Yeah, I would certainly echo everything that Elise and Alessia said. And maybe just add that I do think the uniqueness of this moment is really spawning a lot of sort of forced innovation, right? So by companies, by individuals, things that would have taken years to get done Verizon turned over 100,000 employees remote in like a matter of 2 weeks. Which is something that would have like would've just not even happened, it wouldn't have even taken a long time, it would have just not been endeavored, right, in previous times. And so I think, you know, all of these different innovative ways of working innovative solutions that are coming out of it, just innovative ways that we're living our lives now, right, has been challenging for a million reasons. But I think there's a real opportunity, particularly when we come out of this moment to think about like what really worked? And where did we change things and disrupt things in a way that was really productive and that we can continue to learn from those best practices and continue to disrupt change?

Sonya Pella 55:45  
I want to add to what you just said, Katie is that you know if you can't get a seat at the table you better make your own table. And that's what we are doing at How Women Invest. We kept hearing stories of how women founders were not getting funding 7, 8, 9 rounds, you know. And we get constantly being told we don't understand what you're doing, what you're doing. And so finally we said, okay, fine, you know what we're going to do our own VC fund. 90% of the investors in our fund are women and 54% women of color. So we're going to build our own table. We're going to start a new party. And I think all of us should really think about this, that this is the time right? Otherwise, when is the time?

Noelle Tassey 56:26  
Yeah, definitely. And so this is the point about the changing time that we are in, and seats at the table. We're kind of at a time in America where a lot of changes being accelerated, but also the current crisis is accelerating, you know, gaps and divides that had been growing and making them even wider. And so, how do we seize this moment to add seats to the table before, you know, or build our own table before this gets worse and the access to that table is cut off? And that's something that I think about a lot. I think a lot of the people on this panel probably do, Michael, to you with this question. Last but not least, you're going to close this out.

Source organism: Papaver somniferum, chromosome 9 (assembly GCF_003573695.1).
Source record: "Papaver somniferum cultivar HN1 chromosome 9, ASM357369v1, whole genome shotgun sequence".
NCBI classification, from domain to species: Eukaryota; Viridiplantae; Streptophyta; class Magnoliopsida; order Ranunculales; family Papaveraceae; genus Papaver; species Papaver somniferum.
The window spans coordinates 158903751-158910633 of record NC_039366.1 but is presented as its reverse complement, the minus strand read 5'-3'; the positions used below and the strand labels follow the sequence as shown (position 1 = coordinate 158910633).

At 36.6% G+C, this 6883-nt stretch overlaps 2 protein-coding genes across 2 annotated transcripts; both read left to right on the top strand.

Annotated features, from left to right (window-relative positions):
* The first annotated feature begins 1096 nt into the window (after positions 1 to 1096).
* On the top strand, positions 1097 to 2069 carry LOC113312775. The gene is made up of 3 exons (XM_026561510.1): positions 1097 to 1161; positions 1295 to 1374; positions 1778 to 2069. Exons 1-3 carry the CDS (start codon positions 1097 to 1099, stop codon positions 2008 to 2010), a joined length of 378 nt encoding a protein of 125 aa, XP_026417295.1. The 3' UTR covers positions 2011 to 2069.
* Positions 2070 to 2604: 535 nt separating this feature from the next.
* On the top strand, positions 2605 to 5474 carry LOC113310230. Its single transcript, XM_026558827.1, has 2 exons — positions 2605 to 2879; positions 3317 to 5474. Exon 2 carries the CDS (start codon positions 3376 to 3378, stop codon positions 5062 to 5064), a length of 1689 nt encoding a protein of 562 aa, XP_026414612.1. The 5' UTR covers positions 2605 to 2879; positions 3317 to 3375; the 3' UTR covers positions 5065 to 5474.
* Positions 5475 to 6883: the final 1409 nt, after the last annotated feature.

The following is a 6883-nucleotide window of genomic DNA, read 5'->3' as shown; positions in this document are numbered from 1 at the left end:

Michael Morath  57:07  
Sure, I couldn't agree more with Sonya. Like it's really important to like not wait for anyone else to do those changes. You have to do the work. You have to be hard on yourself. And, you know, each company, if you don't see a product in the market that is missing and you can do good for the society you just have to do it. You can't wait for anyone else. And even if it's uncomfortable, you got to be hard on yourself. And I think just the Coronavirus crisis has accelerated this whole process. You know, like what can technology bring to the table and do good for society? So I think it's possible but you have to be really mindful. And as always, more technology it's not always good so you have to be really careful about what's good for social impact and what's not.

Noelle Tassey  57:56  
Yeah, definitely. And I heard it's a greater point. People talk about innovation then change and technology a lot of times. And this is getting better and better, but as it fits, you know, just a universal positive and as we've seen way too many times by now it's not. Unfortunately, we are over time so I want to give a big thank you to all of our participants, to our panelists thank you guys so much for sharing your Thursday afternoon with us. For those of you who are listening, this conversation has been recorded, and it will be available tomorrow on our website at Alley.com if you would like to share the content with your community. We'll also be sending out an email later with some resources from all of our incredible panelists. So thank you guys, again, for sharing the last hour with us this has been really fun and we'll hopefully talk to all of you soon.

Katie Davis  58:47  
Thanks so much.

Sonya Pella 58:48  
Thank you. It's lovely talking to everyone.

Elise Smith 58:51  
Have a lovely day.

Michael Morath  58:53  
Thank you, you guys.